They’ll even grow in a well-ventilated jar if you just rinse them with water a couple of times per day. But sow them thickly on soil for really high yields.
Kids love pea shoots because they’re crunchy and sweet. They taste just like tender young snow peas.
Pea seeds should be soaked for up to 24 hours and then sown at a high density. They should be harvested once they reach about 5 centimeters.
Pea shoots are high in vitamin C, vitamin B1, niacin, iron, magnesium, and zinc. They’re great either cooked or eaten raw.
If you’re growing them outdoors, you’ll want to cover them with some kind of protection. They’re so tasty that birds and other wildlife will likely want to come munch on them too!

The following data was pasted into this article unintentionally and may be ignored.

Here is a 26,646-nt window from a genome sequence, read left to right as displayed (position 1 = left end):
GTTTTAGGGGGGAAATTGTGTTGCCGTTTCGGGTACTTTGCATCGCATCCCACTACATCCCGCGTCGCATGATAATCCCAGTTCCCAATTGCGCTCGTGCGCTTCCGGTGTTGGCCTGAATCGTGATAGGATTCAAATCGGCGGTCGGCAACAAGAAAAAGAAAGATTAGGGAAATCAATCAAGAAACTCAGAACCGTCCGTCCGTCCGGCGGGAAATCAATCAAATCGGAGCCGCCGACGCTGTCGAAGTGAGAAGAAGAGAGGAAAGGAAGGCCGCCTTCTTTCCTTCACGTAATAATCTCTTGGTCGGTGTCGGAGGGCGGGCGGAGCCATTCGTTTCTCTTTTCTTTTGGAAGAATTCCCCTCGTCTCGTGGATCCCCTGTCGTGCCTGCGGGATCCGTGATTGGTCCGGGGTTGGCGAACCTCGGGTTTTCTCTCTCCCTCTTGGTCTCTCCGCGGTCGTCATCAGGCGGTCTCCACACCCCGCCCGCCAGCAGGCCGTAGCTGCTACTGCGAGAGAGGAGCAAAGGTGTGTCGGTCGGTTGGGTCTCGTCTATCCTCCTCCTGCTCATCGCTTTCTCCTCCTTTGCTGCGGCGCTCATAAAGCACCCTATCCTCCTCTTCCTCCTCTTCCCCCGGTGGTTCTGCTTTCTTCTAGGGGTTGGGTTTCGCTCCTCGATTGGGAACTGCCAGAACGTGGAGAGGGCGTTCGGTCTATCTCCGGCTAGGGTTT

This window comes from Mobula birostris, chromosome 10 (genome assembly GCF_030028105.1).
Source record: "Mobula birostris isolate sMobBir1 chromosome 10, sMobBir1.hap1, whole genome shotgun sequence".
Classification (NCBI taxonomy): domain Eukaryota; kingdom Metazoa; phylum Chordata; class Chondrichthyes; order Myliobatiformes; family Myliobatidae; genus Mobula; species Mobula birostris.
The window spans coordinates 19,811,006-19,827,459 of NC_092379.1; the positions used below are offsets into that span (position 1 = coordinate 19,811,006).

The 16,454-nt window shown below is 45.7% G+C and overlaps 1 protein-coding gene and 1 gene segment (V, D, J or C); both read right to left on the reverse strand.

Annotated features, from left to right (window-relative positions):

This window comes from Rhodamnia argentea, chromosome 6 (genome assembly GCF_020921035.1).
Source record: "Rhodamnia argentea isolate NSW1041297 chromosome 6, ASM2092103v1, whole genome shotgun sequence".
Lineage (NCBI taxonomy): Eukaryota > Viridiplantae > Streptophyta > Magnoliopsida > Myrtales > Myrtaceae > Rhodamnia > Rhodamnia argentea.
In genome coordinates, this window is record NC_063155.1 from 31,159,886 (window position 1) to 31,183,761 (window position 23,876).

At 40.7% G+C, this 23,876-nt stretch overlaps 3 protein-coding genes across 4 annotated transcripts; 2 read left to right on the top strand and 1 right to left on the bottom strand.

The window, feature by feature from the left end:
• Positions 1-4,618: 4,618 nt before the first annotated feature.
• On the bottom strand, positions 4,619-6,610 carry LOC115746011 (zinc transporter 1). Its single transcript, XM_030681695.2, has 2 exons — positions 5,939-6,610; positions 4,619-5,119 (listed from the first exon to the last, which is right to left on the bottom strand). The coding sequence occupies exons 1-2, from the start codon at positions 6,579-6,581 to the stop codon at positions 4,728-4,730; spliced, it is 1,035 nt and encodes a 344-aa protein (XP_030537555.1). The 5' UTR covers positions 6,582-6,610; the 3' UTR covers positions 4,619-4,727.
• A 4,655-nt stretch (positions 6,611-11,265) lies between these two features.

People have been growing mustard for thousands of years. Normally its grown for its seeds, but you can grow it for its leaves and add them to salads or stir fries too.
Mustard microgreens are bright lime green and have a distinct mustard flavor. You can either harvest them as microgreens, or let them grow a bit longer to get baby greens for salads.
They add a nice peppery zest to salad mixes.
Rocket is also known as arugula. It has been a popular salad since ancient times and is used to add a bit more of a bitter spicy taste to milder greens.
Rocket loves cool weather, so it’s great to grow even in the autumn or winter as rocket can germinate at temperatures as low as 5 degrees C.
Don’t sow rocket seeds too densely or they can rot. These microgreens have fragile stems so you also need to take care when watering.
They bruise easily so harvesting and washing needs to be done with care as well.
Step 1: Soaking Microgreen Seeds
How To Soak Seeds
Pre-soaking your microgreen seeds isn’t hard.
Simply measure out the amount of seeds you want to use.